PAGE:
The Ocoee massacre was a white mob attack on African-American residents in northern Ocoee, Florida, which occurred on November 2, 1920, the day of the U.S. presidential election. The town is in Orange County near Orlando. As many as 60 or 70 African Americans may have been killed during the riot, and most African-American-owned buildings and residences in northern Ocoee were burned to the ground. Other African Americans living in southern Ocoee were later killed or driven out on threat of more violence. Ocoee essentially became an all-white town. The riot has been described as the "single bloodiest day in modern American political history". The attack started after efforts to suppress black voting. In Ocoee and across the state, various black organizations had been conducting voter registration drives for a year. Blacks had essentially been disfranchised in Florida since the turn of the 19th century. Mose Norman, a prosperous African-American farmer, tried to vote but was turned away twice on Election Day. Norman was among those working on the voter drive. A white mob surrounded the home of Julius "July" Perry, where Norman was thought to have taken refuge. After Perry drove away the white mob with gunshots, killing two men and wounding one who tried to break into his house, the mob called for reinforcements from Orlando and Orange County. The whites laid waste to the African-American community in northern Ocoee and eventually killed Perry. They took his body to Orlando and hanged it from a lightpost to intimidate other blacks. Norman escaped, never to be found. Hundreds of other African Americans fled the town, leaving behind their homes and possessions.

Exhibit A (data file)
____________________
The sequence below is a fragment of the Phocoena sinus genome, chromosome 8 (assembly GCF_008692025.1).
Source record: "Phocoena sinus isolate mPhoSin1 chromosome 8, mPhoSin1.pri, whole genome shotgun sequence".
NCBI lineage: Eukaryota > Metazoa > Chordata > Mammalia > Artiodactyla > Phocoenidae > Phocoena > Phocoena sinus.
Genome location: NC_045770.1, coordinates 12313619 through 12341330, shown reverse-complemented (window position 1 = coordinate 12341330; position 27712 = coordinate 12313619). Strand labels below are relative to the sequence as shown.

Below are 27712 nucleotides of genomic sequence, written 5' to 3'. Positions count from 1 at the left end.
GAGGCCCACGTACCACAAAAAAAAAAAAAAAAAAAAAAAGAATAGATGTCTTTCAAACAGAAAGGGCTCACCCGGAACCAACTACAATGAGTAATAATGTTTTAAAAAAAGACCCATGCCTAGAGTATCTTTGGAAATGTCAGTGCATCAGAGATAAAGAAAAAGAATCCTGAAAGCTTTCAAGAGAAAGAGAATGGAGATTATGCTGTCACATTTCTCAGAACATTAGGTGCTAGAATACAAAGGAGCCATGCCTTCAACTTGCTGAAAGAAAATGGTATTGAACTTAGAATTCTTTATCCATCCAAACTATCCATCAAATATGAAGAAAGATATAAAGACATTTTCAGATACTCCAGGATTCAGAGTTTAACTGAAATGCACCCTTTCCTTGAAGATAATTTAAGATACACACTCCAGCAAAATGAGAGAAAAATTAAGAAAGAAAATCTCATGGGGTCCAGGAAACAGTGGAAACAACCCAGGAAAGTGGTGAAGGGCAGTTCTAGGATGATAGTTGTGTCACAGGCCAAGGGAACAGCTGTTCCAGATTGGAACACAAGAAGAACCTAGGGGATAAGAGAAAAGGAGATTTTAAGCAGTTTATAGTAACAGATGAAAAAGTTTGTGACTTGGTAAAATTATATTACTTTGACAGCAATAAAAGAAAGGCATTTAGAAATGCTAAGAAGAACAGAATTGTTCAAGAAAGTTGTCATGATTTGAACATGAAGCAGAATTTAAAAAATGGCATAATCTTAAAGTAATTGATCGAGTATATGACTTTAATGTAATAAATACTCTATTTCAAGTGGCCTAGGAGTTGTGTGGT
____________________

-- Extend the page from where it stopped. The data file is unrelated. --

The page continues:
The Opelousas massacre occurred on September 28, 1868 in Opelousas, St. Landry Parish, Louisiana, United States. Beginning with the execution of 27 black prisoners, whites conducted widespread attacks of African Americans in the vicinity, and are believed to have killed up to 200-300. At the time, whites referred to events as the Opelousas Riot, as if caused by an outbreak of violence by blacks, and a minority of historians continue to refer to it by this name. Prior to the elections in the fall of 1868, some African Americans from Opelousas attempted to join a Democratic Party political group organized in the neighboring, larger town of Washington. Whites rejected them, and Democrats in Opelousas, mainly members of the Seymour Knights, the local unit of the white supremacist organization Knights of the White Camellia, visited Washington to violently drive the blacks out of the party. In response, Emerson Bentley, an 18-year-old Ohio-born white school teacher and editor of The Landry Progress, a Republican newspaper in Opelousas, wrote an article that described the attack by the Seymour Knights against the black Democrats.